Miscellany, March 1999

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Trevor Picken, Author of the award-winning book on Hampton cars, who was awarded the SAHC Cugnot Award at Hershey last year, has been able to save from a Cheltenham breakers yard the engine of a 1924 10hp Hampton open tourer, supplied when new to a Mr W T Baggs of Cheltenham.

The MCC’s Exeter Trial on January 8/9 had a total entry of 315 and took in such famous hills as Gatcombe Lane, Waterloo, Stretes, Fingle Bridge and Simms. So, as it has since first held in 1910, it continues to give enjoyment to thousands, including the onlookers. The results list is too long to publish but will appear in the Club journal Triple, edited by Tom Threlfall. The equally famous Land’s End Trial will take place on April 2/3. The 78th such event, the first having taken place in 1908, it will embrace such observed sections as Sugg Lane, Beggars Roost, and Bluehills Mines, finishing at Penzance. Entries have closed but should add up to the usual impressive numbers.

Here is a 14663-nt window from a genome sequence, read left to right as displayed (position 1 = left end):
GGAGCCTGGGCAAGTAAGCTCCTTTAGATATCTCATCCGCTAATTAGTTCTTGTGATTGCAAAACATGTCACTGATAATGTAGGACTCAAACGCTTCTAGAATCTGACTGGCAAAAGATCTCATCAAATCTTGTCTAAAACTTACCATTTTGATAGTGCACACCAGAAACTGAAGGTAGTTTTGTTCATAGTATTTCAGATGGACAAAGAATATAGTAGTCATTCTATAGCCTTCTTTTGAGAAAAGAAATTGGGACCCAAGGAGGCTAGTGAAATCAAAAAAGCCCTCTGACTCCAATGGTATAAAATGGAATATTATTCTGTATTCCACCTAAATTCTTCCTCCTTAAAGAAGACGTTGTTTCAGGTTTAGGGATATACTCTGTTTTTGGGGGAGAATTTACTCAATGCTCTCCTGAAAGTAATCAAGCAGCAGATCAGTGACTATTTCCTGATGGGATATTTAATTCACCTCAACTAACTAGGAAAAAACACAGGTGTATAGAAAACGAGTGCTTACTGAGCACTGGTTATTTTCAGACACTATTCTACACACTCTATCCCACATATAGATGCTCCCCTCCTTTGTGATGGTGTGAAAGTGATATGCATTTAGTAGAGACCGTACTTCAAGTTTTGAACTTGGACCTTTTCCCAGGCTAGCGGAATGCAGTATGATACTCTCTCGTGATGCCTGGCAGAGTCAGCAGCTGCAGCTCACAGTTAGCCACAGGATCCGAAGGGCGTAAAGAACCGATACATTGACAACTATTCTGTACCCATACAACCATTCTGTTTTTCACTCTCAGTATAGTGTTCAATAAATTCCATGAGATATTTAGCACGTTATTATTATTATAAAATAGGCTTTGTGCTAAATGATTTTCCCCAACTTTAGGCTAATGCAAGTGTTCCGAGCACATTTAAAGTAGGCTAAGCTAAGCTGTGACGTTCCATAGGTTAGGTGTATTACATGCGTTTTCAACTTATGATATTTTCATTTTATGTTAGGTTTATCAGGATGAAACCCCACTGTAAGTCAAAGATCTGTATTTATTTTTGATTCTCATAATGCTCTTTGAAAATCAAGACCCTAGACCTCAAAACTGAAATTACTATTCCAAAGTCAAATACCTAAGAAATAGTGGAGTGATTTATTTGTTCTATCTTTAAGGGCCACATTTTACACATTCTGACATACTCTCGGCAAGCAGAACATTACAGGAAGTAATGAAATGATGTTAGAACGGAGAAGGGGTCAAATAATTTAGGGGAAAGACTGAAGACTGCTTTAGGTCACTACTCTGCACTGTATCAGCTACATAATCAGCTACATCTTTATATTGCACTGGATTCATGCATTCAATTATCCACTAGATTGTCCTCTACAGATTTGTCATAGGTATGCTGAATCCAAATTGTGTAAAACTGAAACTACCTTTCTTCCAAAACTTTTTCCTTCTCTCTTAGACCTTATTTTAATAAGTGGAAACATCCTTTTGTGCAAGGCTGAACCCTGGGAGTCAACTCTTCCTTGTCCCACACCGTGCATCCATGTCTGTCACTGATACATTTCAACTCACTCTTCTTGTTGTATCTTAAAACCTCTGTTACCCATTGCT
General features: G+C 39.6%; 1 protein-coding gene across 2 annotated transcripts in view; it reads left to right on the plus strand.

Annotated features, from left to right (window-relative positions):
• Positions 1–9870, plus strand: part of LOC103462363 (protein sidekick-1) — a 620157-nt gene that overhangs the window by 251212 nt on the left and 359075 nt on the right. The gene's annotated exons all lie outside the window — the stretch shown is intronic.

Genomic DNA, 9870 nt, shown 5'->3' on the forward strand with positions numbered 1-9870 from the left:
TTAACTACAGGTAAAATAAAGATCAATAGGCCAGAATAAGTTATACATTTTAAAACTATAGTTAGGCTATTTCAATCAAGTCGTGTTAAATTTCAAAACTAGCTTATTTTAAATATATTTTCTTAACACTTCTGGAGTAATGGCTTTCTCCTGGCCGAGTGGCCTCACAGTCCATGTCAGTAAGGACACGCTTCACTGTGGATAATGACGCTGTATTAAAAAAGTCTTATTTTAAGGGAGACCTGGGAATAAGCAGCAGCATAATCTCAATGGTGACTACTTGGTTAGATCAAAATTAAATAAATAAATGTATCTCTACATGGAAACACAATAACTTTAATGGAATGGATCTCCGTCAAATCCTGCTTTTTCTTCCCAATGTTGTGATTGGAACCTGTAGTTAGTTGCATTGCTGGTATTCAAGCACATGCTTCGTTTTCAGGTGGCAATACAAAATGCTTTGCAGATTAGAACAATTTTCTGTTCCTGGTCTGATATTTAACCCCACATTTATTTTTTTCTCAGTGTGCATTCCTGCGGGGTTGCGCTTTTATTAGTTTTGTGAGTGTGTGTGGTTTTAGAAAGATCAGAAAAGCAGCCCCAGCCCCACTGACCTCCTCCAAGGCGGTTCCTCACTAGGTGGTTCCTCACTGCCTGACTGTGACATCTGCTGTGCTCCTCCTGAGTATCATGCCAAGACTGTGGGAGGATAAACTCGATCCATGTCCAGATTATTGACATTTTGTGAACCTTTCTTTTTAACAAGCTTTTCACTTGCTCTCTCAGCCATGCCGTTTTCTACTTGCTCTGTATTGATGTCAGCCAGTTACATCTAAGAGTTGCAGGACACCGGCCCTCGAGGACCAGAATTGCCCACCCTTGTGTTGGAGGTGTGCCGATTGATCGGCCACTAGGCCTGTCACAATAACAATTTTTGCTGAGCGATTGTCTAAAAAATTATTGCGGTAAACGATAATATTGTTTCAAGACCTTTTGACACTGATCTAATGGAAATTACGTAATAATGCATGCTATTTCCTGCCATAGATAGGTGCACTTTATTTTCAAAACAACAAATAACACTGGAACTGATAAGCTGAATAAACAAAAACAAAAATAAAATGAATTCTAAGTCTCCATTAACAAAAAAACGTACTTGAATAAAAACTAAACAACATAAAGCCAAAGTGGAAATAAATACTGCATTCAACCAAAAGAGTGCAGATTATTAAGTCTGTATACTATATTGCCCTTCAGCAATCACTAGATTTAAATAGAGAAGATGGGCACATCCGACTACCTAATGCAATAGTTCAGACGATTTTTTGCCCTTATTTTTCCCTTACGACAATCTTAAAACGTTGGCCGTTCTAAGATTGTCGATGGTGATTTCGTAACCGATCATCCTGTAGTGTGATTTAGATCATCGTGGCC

I read somewhere that Tom Sheppard, the 4×4 expert, does not care for fluid couplings on such vehicles, calling them “pots of syrup”. Lovely description, Tom. However I feel obliged to say that although when I first got up to 70 or 80 on a motorway in a new Ford Sierra 4×4 I did wonder what would happen should the transmission chain break, and I expected the fluid drives to expire or leak in due course. Not so! I have since gone masses of miles in many Sierras of this tractable kind, from vee-six to ohc four, the last one used for well over 90,000 miles, and nothing whatsoever has collapsed or given any trouble in the transmission department. So surely a bit of praise is due to Harry Ferguson and Tony Rolt for the development work?

As an ‘octogenerian’ who finds driving easier than walking, I suppose I should have whooped for joy, instead of wondering how to spell Alzheimer’s, when I heard that a school of engineering, funded by the IME, is doing a yearlong design study to make cars meet the needs of older drivers. 70 year-old Stirling Moss has launched this research study. One aspect to be looked at is of access; if you can’t get in to the thing, you can’t drive it. But power steering, light clutch and brakes and so on have already been with us for about as long as it takes for a middle-ager to become an octo…

Contrary to the caption in the January issue of MS, not all Speed Model 3-litre Bentleys, as I well know, had the ugly radiator shell depicted. This was used only for the so-called 100mph 3-litre.